The Collegium’s Spell of Transparency

DESK BRIEF: For 2 brief years, the collegium used to publish reasons for recommending appointments and transfers of judges.

The collegium has been unusually active since August 16th, with 46 resolutions recommending appointments and transfers of judges at High Courts and the Supreme Court (SC). This spurt in appointments has raised concerns about the transparency of the collegium’s decision-making and its relationship with the executive.

The collegium was set up by the SC in 1993. It consists of the Chief Justice and senior SC judges who have the power to recommend judicial appointments and transfers. However, for over 20 years, there was no record of the factors considered by the collegium in appointing judges. Those who demanded social diversity in the judiciary, or were concerned about executive interference, criticised this opacity.

Those who demanded social diversity in the judiciary, or were concerned about executive interference, criticised this opacity.

Partly motivated by this criticism, in 2014, the Union replaced the collegium with the National Judicial Appointments Commission (NJAC), which included members of the judiciary, Government and Opposition. In 2015, the SC struck down the creation of the NJAC, stating that it violated the independence of the judiciary. However, it said that it would ‘consider… appropriate measures’ to improve the collegium system. Two years later, when Dipak Misra CJI presided over the collegium, it began to release its resolutions to the public, presumably as part of its effort to increase transparency.

This was confirmed on October 7th 2017, when a collegium resolution declared that resolutions would be published on the SC website ‘to ensure transparency and yet maintain confidentiality’. While the published resolutions contained reasons for appointing judges, they were often vague. In any case, this limited attempt at transparency did not last long.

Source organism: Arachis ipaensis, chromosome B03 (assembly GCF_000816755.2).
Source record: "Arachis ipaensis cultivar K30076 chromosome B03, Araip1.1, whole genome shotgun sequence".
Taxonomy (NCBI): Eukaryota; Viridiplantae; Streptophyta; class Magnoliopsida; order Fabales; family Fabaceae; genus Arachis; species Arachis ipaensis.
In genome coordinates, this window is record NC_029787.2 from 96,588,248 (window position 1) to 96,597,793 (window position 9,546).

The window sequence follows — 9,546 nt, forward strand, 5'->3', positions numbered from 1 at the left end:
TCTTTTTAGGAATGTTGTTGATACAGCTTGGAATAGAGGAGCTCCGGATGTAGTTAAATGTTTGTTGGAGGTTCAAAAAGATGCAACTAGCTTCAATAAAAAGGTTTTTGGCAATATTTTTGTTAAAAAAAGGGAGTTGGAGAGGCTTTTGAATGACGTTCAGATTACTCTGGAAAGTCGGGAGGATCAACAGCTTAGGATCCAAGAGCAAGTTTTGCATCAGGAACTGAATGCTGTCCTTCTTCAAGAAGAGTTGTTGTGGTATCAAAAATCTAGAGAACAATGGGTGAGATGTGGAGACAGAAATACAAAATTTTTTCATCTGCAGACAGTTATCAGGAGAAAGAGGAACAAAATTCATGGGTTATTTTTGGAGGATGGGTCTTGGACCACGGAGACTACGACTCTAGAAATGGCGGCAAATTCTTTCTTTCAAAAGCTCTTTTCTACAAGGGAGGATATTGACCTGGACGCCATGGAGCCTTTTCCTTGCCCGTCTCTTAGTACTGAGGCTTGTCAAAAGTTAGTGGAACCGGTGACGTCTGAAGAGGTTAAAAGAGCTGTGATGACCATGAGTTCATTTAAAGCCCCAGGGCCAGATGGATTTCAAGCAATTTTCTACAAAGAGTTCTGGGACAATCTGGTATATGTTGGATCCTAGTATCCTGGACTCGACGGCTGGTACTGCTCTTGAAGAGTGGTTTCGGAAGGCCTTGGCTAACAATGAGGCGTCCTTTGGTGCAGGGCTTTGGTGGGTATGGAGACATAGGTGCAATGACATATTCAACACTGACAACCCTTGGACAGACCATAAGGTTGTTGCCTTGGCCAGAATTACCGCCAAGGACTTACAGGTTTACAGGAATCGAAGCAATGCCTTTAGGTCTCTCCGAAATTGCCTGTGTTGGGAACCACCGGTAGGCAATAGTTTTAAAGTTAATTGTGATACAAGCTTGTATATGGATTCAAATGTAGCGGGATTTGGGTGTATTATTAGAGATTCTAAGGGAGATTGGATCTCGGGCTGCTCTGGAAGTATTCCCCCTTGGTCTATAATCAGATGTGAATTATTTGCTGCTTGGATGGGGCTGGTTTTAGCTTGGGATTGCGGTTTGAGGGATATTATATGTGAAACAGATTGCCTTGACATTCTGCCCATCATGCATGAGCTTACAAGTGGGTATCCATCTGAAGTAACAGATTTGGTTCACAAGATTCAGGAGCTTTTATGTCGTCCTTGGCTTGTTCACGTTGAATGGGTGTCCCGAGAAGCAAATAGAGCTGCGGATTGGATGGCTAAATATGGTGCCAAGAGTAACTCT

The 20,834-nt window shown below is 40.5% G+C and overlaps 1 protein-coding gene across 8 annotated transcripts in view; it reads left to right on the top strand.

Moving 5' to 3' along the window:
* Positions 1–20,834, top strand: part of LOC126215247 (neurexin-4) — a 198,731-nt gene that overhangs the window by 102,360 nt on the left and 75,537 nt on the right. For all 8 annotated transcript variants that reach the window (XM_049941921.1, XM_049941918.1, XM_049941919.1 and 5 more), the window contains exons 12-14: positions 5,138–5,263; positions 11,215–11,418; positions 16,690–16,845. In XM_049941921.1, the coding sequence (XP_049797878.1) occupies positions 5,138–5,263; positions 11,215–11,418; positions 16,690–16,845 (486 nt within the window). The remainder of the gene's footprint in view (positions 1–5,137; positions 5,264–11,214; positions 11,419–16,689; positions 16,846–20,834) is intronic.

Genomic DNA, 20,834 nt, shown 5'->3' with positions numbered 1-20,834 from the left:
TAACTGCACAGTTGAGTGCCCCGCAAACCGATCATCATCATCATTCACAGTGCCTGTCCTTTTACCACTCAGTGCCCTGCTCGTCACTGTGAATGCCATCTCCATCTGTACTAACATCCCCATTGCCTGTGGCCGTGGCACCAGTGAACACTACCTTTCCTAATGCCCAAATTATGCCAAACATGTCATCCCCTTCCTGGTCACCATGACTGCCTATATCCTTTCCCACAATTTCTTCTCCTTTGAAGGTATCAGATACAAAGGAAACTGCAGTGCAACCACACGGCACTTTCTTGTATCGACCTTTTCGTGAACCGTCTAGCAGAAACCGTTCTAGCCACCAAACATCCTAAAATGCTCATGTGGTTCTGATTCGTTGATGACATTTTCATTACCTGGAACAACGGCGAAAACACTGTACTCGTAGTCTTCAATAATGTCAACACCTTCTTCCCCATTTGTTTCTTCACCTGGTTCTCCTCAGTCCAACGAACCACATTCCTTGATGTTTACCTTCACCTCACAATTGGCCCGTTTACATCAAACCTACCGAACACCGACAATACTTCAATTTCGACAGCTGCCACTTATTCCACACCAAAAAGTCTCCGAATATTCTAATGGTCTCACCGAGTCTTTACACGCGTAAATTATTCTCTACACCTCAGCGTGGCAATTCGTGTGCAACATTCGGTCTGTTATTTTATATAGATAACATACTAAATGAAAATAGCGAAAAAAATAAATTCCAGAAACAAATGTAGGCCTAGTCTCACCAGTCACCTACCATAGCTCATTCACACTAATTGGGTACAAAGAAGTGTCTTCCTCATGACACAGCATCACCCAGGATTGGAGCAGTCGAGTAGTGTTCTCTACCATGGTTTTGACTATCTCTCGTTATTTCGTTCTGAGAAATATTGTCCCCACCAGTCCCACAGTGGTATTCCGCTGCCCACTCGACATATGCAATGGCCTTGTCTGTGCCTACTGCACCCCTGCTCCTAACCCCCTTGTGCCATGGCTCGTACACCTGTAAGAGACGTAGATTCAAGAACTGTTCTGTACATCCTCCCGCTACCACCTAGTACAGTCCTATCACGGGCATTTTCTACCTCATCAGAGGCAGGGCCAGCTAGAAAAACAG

During the term of the next Chief Justice, Ranjan Gogoi, the collegium’s reasoning started to become more brief. Then on October 15th 2019, seven resolutions were published regarding the elevation, transfer and appointment of judges, containing no reasons whatsoever. This trend continued into the terms of S.A. Bobde CJI and the current N.V. Ramana CJI.

The last major collegium resolution on August 17th 2021 recommended nine SC judges. This came after 2 years of an internal gridlock between members of the collegium, potentially driven by fears of executive interference. So, the sudden spurt of activity has raised eyebrows. Is this an outcome of some change in the collegium’s institutional dynamics with the executive: Has the collegium decided to signal that it would be fiercely independent in its decisions or has it established some institutional comity with the executive?

These questions could be partly answered if the collegium had continued to publish reasons for its decisions to appoint, elevate and transfer judges. While we do not have reasons for the last two years, we look back at the collegium resolutions published from October 2017 to October 2019 to understand the factors the collegium considered when appointing SC judges during this period. In the 13 resolutions, we found five explicitly cited criteria: merit, seniority, integrity, regional diversity and social and gender diversity.

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